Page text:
Valerie Jarrett: The President believes our policies and programs should be evidence-based. This report provides important evidence that the federal government, as well as the private sector, employees, and other stakeholders, need to make sound policies. We really encourage everybody to go online and read the report because everyone should feel invested in improving the quality of life for women and girls. And so the principal of a school can pick it up and read it and see, oh my goodness, what should I be doing to encourage girls to go into STEM fields. It could be an employer who realizes women are really spending a lot of time working outside of the office, but that they're not contributing to society. A big part of it, and we say this all of the time, is that these issues are no longer women's issues, they're family issues. They're community issues, they're national issues because women make up such a big part of our population now, and what affects a woman, affects us all. And so we are also encouraging, just as you have always taken an interest in this, we need to get men involved in the dialogue as well because they are a key partner in this.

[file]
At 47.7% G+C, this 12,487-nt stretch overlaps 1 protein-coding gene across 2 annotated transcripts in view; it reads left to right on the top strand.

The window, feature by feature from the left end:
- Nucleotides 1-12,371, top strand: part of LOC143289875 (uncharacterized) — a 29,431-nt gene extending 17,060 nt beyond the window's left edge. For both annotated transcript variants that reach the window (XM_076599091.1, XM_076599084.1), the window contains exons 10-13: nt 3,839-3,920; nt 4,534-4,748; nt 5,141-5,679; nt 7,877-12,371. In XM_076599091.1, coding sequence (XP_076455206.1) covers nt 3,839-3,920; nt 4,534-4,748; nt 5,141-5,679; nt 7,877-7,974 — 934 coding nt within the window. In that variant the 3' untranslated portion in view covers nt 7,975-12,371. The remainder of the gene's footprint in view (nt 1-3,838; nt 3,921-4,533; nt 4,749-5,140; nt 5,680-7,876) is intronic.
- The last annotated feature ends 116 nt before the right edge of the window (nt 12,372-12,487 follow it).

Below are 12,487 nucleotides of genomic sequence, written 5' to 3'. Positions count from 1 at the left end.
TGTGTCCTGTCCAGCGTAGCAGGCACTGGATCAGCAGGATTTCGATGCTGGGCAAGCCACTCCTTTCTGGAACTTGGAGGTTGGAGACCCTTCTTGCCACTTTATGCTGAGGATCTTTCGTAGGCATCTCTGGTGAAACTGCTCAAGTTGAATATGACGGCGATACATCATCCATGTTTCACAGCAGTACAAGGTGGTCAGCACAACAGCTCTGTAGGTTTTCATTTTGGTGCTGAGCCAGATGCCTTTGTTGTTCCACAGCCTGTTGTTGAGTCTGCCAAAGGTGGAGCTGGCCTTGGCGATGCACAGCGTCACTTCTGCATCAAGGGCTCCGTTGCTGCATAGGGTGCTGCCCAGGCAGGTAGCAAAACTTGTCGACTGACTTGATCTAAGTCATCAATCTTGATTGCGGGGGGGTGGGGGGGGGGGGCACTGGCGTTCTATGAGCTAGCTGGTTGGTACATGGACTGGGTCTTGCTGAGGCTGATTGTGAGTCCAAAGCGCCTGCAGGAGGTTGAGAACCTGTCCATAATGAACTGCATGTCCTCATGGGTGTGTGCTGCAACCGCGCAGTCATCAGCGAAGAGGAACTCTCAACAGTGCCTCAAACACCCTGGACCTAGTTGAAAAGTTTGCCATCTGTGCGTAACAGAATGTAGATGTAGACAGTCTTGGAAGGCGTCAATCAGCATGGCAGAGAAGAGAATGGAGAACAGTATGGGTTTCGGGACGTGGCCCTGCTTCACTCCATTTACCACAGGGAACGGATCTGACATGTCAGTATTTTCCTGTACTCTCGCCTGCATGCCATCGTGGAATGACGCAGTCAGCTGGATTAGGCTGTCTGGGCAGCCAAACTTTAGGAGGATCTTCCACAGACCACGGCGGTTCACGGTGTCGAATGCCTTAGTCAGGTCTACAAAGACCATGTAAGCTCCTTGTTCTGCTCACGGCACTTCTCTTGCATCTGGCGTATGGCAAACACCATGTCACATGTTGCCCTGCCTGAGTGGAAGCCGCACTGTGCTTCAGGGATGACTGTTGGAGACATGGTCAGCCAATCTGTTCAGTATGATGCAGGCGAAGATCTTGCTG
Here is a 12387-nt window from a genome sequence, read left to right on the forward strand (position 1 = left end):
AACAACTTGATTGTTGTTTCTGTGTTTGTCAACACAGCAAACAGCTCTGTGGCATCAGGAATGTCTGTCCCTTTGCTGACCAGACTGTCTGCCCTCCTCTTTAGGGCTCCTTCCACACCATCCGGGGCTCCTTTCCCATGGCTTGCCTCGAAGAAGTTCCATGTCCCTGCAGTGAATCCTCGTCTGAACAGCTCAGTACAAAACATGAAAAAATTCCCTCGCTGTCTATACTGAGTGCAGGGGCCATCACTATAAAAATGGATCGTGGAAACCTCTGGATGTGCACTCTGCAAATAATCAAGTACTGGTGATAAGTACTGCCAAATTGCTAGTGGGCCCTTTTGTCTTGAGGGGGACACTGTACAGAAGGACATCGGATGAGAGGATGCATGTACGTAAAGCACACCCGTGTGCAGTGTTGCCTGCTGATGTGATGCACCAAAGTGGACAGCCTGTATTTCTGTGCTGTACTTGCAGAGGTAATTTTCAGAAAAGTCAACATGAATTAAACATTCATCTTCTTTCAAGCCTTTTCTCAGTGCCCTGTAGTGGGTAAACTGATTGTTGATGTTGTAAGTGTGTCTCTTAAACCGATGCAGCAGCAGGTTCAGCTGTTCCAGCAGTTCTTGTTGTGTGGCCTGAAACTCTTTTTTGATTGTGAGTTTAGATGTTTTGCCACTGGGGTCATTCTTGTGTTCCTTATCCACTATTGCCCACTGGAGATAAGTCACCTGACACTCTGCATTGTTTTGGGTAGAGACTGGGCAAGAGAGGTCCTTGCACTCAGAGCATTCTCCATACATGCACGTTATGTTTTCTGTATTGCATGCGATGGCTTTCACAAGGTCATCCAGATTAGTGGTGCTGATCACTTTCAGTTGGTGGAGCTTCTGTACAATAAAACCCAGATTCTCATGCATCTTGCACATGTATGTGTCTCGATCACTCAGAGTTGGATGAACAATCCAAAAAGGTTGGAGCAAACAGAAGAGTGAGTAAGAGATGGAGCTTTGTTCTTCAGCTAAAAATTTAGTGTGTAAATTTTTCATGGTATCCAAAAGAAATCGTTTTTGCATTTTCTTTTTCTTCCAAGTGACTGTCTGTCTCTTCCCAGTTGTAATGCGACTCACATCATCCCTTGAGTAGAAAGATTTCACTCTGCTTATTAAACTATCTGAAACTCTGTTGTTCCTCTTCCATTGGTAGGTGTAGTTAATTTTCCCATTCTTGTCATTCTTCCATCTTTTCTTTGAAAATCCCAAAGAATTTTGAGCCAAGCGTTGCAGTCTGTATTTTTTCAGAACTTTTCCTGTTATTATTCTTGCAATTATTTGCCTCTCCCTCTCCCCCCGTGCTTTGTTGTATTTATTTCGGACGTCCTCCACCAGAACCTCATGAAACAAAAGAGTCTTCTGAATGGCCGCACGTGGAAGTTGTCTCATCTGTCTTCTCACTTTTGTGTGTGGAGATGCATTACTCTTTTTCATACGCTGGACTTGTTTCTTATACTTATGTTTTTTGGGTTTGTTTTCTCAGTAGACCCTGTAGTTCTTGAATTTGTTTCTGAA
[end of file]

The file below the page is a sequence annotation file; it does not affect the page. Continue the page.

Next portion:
Rahim Kanani: Thank you so much, I really appreciate your time.
Valerie Jarrett: You're more than welcome.
Cross-posted with World Affairs Commentary
This interview is part of an in-depth series on advancing women and girls worldwide. Previous interviews include Melanne Verveer, U.S. Ambassador-at-Large for Global Women's Issues, Helene Gayle, President and CEO of CARE USA, Nancy Brinker, Founder and CEO of Susan G. Komen for the Cure, and Tiffany Dufu, President of The White House Project. Future interviews include Maria Eitel, President and CEO of the Nike Foundation, Lynn Rosenthal, White House Advisor on Violence against Women, and many more. To follow the series please visit World Affairs Commentary for more information.